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Lesser-known Americans lead at PGA

The Associated Press. Scott Verplank hits out of a bunker during the second round of the PGA Championship on Friday at the Atlanta Athletic Club in Johns Creek.

The Associated Press. Scott Verplank hits out of a bunker during the second round of the PGA Championship on Friday at the Atlanta Athletic Club in Johns Creek.

JOHNS CREEK -- Tiger Woods' PGA Championship won't go past two rounds. Steve Stricker's first-round magic faded. Phil Mickelson, Luke Donald and Rory McIlroy were solid, but couldn't get a low round going.

That left the fans at Atlanta Athletic Club looking at the leaderboard Friday evening and wondering, "Who are these guys?"

Those guys are 34-year-old Jason Dufner and 25-year-old rookie Keegan Bradley, two of the less-heralded Americans in the field and the co-leaders of the 93rd PGA Championship. Both players finished the day at 5-under-par 135, sitting atop a leaderboard with only three major champions in the top 20 positions.

"There are tons and tons of guys that can play golf out here," said Dufner, a former college golfer at Auburn who entered the tourney on a run of four missed cuts. "The networks and the media maybe focus on bigger names for a reason. That's who people want to see. People want to see Tiger Woods. People want to see Phil Mickelson. But there are other guys that can really, really play golf out here and that are really good, that you've never heard of."

Dufner, who shot 65 in the second round, is certainly is one of those guys. Bradley may be, too, though the PGA Tour rookie made a splash already by winning this year's Byron Nelson Classic.

A Vermont native who played college golf at St. John's, Bradley had the best second round Friday with a 6-under 64 that gave him the lead in his first-ever appearance in a major. He had six birdies on the day, most on putts in the 6- to 10-foot range, with the highlight being a long birdie putt on No. 7.

Bradley isn't surprised by his anonymity, adding that he's signed autographs this week and people follow up by asking who he is.

"It's understandable, it's my rookie year and I'm just getting started," Bradley said. "I've got to tell you, I do feel very comfortable out there. It's always so much fun to be out here. I'm finishing up and Tiger is finishing. I'm teeing off and Tiger is on No. 1. He's one of my idols. It's cool to look around and see all these guys that I've looked up to my whole life."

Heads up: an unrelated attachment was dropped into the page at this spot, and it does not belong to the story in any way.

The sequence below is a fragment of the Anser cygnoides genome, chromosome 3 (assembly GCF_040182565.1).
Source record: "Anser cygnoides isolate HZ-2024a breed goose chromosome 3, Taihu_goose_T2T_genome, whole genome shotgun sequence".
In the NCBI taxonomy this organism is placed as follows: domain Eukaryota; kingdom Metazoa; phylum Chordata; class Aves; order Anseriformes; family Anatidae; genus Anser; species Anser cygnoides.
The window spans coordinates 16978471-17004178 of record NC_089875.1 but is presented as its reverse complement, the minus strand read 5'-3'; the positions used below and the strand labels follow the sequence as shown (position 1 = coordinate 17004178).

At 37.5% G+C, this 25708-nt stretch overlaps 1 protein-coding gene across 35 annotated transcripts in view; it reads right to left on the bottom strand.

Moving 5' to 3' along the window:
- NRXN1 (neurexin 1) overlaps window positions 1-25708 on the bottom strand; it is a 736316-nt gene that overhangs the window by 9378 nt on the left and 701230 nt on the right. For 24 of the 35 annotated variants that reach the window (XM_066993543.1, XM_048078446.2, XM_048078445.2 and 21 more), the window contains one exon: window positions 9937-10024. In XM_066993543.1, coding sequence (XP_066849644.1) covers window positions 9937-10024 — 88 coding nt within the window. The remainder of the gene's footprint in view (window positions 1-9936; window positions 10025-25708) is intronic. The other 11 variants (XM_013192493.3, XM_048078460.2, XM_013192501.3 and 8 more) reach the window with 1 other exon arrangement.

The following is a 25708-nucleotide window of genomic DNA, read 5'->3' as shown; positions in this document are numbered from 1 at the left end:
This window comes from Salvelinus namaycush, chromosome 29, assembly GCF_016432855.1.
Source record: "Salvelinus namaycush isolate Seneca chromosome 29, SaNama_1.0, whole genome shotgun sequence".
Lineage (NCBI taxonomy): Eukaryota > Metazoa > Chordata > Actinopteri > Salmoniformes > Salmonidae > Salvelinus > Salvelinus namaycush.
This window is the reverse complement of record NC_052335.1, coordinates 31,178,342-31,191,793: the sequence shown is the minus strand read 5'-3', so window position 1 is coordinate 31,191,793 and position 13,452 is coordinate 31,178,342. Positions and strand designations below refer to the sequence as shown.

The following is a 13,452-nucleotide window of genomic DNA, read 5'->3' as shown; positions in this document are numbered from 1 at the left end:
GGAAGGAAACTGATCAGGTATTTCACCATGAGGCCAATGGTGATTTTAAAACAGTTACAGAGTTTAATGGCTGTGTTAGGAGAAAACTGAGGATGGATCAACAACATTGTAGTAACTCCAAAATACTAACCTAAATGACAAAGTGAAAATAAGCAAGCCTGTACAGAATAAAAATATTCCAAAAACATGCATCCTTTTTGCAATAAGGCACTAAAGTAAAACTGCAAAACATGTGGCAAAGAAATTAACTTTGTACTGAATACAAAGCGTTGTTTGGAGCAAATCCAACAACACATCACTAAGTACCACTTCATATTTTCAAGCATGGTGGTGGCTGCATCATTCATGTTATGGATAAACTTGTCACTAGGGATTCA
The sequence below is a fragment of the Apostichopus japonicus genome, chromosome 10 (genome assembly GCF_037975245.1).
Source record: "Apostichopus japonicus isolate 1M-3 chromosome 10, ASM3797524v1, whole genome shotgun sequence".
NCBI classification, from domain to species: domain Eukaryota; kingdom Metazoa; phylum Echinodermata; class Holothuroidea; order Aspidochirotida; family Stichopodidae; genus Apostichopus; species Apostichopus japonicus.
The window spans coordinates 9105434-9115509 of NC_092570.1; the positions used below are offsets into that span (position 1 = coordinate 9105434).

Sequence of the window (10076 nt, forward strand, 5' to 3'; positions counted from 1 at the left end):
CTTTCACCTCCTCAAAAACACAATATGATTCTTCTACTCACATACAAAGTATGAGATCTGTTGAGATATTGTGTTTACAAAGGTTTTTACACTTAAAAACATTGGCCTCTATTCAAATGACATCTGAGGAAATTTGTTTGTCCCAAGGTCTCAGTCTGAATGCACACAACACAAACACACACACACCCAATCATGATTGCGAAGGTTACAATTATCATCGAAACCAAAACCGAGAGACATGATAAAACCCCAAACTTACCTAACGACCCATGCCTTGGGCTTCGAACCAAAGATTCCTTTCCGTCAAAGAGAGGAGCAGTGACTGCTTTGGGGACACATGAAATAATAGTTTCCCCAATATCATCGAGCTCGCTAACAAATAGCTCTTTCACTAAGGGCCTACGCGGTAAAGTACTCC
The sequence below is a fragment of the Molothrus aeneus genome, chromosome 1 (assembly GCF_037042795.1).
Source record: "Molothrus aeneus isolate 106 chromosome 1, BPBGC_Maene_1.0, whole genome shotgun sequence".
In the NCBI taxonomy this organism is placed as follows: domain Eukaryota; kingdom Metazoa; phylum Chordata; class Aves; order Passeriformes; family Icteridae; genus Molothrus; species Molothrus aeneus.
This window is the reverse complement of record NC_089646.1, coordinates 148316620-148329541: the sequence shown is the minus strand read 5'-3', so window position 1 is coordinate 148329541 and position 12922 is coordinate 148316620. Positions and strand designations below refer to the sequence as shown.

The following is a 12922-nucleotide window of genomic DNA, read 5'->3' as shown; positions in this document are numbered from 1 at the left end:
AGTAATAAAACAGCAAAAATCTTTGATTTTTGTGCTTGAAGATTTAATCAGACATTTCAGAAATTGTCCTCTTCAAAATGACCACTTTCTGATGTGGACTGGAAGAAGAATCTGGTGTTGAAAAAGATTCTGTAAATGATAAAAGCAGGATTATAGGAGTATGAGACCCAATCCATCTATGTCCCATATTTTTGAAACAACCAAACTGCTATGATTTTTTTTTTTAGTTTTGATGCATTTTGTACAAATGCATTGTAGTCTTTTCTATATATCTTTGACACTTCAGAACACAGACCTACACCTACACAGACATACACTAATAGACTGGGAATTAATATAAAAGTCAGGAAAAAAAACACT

As of Friday evening, not many of those well-known guys made a dent in the leaderboard.

Jim Furyk fired a 65 in the second round and was the most recognizable name up high, tying fellow Americans D.A. Points and Scott Verplank and Australian John Senden at 4 under, a shot off the lead.

Four players were two shots back, including first-round leader Stricker, who followed up his record-tying 63 with a 74.

"It's tough," Stricker said of the course. "If you get it going, you start driving it in the fairway and you get some opportunities, you can get on a roll. But vice versa, I was on the other end of the spectrum today where it was tough going all the way around. Pulled the wrong clubs, bad decisions, didn't make any putts."

The group at 2 under featured last week's winner, Adam Scott, who made a charge before finding the water on the 18th with a punch shot out of trouble.

Lee Westwood and Davis Love III were tied at 1 under.

Mickelson, the 2001 PGA runner-up at AAC, is still within striking distance at 1 over, where he's tied with World No. 1 Donald. McIlroy is at 3 over.

Meanwhile, Woods' return to competitive golf saw a miserable ending. He followed up his first-round 77 with a 73 to miss the cut. His up-and-down second round include two scores of 6 and one 7.

"I think I was in nearly, what, 20 bunkers in two days, nearly 20 I think," Woods said. "And I had four or five water balls. So that's not going to add up to a very good score. Today I hit the ball a lot better. I putted well the last two days and really felt great, but I just never got to the green soon enough."